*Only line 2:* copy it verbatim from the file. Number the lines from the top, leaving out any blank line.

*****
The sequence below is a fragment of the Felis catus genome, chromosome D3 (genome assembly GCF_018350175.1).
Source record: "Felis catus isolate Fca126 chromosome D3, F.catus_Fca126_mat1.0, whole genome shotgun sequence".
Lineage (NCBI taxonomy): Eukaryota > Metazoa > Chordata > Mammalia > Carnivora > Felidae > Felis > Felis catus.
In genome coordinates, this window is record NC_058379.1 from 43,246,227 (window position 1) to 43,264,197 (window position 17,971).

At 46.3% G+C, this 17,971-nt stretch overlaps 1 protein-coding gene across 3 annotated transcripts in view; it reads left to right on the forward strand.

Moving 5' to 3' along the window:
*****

Source record: "Felis catus isolate Fca126 chromosome D3, F.catus_Fca126_mat1.0, whole genome shotgun sequence".